Further, there is a link between body size and SSB intake. Those individuals larger in size consume more soft drinks. Additionally, those who consume soft drinks tend to have increased overall calorie consumption 7.
In the US, about 129.6 million people are overweight, and 30% of those are considered obese 3. Obesity is link to many co-morbidities, such as hypertension, diabetes, cardiovascular disease, depression and certain cancers 3. Over the past b0 years, the percentage of those overweight or obese has increased along with the intake of carbohydrates, especially in the form of added sugar. 3
Soft Drinks and Diabetes and Heart Disease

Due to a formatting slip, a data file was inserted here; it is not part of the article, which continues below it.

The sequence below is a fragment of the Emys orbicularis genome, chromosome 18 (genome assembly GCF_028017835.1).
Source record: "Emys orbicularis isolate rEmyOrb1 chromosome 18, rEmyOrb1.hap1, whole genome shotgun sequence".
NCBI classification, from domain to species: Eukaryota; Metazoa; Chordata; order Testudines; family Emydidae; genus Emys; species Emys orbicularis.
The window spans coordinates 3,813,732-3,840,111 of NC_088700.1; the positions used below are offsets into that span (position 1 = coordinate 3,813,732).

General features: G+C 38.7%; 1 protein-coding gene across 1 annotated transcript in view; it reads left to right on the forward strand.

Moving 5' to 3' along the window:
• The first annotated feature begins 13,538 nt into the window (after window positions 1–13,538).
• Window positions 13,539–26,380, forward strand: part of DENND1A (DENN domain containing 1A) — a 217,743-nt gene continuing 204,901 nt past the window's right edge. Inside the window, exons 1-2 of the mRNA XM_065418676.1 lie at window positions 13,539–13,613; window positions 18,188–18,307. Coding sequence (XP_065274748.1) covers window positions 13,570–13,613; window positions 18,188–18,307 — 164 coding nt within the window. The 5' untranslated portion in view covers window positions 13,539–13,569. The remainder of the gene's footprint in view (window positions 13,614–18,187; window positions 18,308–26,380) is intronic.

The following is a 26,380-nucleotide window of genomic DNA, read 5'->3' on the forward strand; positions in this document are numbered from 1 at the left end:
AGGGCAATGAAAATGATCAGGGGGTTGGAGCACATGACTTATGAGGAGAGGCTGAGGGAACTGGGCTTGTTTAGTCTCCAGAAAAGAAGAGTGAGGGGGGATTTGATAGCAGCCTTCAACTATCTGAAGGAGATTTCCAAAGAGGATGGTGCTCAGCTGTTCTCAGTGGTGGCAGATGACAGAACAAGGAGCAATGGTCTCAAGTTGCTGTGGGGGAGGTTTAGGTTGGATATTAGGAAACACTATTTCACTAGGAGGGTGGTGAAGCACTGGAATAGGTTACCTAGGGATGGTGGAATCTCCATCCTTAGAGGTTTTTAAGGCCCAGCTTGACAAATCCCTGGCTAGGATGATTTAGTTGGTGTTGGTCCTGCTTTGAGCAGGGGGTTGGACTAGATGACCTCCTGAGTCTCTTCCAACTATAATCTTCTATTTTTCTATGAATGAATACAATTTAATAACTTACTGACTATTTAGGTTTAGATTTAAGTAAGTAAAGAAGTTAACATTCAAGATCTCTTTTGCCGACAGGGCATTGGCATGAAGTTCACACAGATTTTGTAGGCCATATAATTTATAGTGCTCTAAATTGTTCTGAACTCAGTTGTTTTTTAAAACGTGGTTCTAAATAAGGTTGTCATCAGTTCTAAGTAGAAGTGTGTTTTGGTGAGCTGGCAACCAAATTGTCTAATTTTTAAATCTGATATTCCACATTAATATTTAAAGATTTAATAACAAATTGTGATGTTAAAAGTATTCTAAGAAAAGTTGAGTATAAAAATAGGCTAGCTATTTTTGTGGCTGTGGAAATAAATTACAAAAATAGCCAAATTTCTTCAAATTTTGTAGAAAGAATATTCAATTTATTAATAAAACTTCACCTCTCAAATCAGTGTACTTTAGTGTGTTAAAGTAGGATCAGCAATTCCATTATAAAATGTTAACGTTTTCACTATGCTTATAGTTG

Research has also shown an association between soft drinks and an increased risk of diabetes 7. In fact, one Japanese study showed that the consumption of soft drinks was related to an increased risk of type b diabetes in women 9. In the Framingham Heart Study, individuals who consumed at least one soft drink per day were 25% more likely to have increased blood sugar levels and 50% more like to develop Metabolic Syndrome 1. Metabolic Syndrome is a group of conditions that increases the risk for developing diabetes, stroke and heart disease. Metabolic Syndrome is present if an individual has three or more of the following: high blood pressure, high blood sugar, large waist circumference, low HDL cholesterol, and high triglycerides 10.